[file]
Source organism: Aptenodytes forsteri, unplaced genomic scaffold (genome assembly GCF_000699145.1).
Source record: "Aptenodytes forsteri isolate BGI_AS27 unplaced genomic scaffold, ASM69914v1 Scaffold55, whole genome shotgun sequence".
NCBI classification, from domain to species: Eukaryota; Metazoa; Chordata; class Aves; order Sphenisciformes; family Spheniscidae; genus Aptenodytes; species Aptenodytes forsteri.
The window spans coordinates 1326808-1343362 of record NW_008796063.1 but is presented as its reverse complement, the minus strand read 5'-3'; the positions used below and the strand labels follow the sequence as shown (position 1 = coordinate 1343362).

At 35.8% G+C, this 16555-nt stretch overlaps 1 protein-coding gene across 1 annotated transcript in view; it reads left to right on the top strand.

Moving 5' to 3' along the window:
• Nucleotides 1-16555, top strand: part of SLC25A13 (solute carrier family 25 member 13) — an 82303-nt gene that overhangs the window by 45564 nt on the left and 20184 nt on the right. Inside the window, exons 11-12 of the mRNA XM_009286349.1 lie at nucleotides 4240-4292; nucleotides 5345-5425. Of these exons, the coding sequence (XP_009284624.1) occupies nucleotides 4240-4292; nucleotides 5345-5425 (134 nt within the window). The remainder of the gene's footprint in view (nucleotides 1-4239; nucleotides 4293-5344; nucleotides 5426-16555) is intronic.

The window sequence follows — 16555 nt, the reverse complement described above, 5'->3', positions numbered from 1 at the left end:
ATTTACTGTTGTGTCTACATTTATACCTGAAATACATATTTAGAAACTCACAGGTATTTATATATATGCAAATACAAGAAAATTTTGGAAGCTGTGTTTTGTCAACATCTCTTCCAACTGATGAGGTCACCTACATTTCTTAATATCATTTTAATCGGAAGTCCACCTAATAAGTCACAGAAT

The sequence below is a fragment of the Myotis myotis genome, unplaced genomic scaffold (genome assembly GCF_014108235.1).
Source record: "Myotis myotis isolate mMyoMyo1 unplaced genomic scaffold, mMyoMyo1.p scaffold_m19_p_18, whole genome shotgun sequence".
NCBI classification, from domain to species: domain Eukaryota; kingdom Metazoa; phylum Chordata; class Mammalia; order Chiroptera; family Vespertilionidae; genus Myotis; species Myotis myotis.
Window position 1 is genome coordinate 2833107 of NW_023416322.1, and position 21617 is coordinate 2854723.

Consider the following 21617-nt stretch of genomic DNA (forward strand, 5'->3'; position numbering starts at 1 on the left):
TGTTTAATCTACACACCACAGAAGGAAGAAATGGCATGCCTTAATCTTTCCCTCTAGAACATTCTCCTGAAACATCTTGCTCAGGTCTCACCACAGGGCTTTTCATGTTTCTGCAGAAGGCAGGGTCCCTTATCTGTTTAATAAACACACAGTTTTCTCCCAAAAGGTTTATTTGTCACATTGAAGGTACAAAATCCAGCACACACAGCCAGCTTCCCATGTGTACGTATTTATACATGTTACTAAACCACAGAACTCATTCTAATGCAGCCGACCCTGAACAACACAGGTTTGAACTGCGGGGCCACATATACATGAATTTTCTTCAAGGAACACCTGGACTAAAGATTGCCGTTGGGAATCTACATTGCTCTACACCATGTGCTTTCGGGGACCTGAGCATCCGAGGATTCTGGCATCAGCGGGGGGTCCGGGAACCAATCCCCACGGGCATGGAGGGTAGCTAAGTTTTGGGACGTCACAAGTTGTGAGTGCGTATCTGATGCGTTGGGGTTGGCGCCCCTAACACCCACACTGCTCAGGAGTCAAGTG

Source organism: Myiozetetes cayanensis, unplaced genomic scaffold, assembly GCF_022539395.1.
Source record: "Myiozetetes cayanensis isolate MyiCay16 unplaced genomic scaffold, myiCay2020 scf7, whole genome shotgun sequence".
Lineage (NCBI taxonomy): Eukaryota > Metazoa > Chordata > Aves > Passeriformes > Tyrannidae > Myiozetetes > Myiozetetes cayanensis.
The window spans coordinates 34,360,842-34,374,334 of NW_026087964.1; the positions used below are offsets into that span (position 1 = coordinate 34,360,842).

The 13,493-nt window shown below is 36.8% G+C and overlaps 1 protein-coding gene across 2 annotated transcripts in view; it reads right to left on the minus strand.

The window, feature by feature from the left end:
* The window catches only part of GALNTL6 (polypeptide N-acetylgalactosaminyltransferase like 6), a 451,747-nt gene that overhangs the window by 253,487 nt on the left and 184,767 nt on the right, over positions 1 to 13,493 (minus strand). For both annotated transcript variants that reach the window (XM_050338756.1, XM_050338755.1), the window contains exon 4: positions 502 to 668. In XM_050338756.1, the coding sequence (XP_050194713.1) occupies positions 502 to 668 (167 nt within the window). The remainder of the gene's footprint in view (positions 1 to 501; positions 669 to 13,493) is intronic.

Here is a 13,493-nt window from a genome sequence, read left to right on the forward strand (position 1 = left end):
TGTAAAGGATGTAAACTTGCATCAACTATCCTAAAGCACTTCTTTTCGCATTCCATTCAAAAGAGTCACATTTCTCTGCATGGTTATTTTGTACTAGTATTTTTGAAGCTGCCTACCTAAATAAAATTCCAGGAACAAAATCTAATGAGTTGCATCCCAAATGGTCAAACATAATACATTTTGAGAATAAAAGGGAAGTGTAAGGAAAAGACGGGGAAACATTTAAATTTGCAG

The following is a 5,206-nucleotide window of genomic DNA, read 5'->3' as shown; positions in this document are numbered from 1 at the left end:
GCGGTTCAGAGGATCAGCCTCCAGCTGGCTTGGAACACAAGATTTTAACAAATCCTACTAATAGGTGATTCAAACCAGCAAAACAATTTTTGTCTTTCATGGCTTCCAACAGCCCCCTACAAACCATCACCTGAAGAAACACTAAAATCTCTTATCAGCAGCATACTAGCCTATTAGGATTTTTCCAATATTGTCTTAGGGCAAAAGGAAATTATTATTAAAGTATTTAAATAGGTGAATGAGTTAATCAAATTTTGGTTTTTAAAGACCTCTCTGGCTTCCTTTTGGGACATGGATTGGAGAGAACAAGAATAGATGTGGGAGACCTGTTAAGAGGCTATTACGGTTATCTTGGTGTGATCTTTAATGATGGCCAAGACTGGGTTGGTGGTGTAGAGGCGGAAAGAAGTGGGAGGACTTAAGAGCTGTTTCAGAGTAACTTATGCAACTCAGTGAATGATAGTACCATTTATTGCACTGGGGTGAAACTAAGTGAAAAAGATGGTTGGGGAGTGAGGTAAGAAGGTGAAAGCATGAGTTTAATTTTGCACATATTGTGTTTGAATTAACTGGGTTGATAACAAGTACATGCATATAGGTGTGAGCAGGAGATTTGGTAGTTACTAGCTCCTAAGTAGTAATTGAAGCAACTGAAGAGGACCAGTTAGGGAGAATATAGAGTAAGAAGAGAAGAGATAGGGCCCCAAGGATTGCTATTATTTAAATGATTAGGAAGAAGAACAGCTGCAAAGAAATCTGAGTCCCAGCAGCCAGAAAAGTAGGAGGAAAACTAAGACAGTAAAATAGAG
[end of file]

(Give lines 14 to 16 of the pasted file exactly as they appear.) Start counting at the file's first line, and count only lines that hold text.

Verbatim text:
Consider the following 21617-nt stretch of genomic DNA (forward strand, 5'->3'; position numbering starts at 1 on the left):
TGTTTAATCTACACACCACAGAAGGAAGAAATGGCATGCCTTAATCTTTCCCTCTAGAACATTCTCCTGAAACATCTTGCTCAGGTCTCACCACAGGGCTTTTCATGTTTCTGCAGAAGGCAGGGTCCCTTATCTGTTTAATAAACACACAGTTTTCTCCCAAAAGGTTTATTTGTCACATTGAAGGTACAAAATCCAGCACACACAGCCAGCTTCCCATGTGTACGTATTTATACATGTTACTAAACCACAGAACTCATTCTAATGCAGCCGACCCTGAACAACACAGGTTTGAACTGCGGGGCCACATATACATGAATTTTCTTCAAGGAACACCTGGACTAAAGATTGCCGTTGGGAATCTACATTGCTCTACACCATGTGCTTTCGGGGACCTGAGCATCCGAGGATTCTGGCATCAGCGGGGGGTCCGGGAACCAATCCCCACGGGCATGGAGGGTAGCTAAGTTTTGGGACGTCACAAGTTGTGAGTGCGTATCTGATGCGTTGGGGTTGGCGCCCCTAACACCCACACTGCTCAGGAGTCAAGTG

Source organism: Myiozetetes cayanensis, unplaced genomic scaffold, assembly GCF_022539395.1.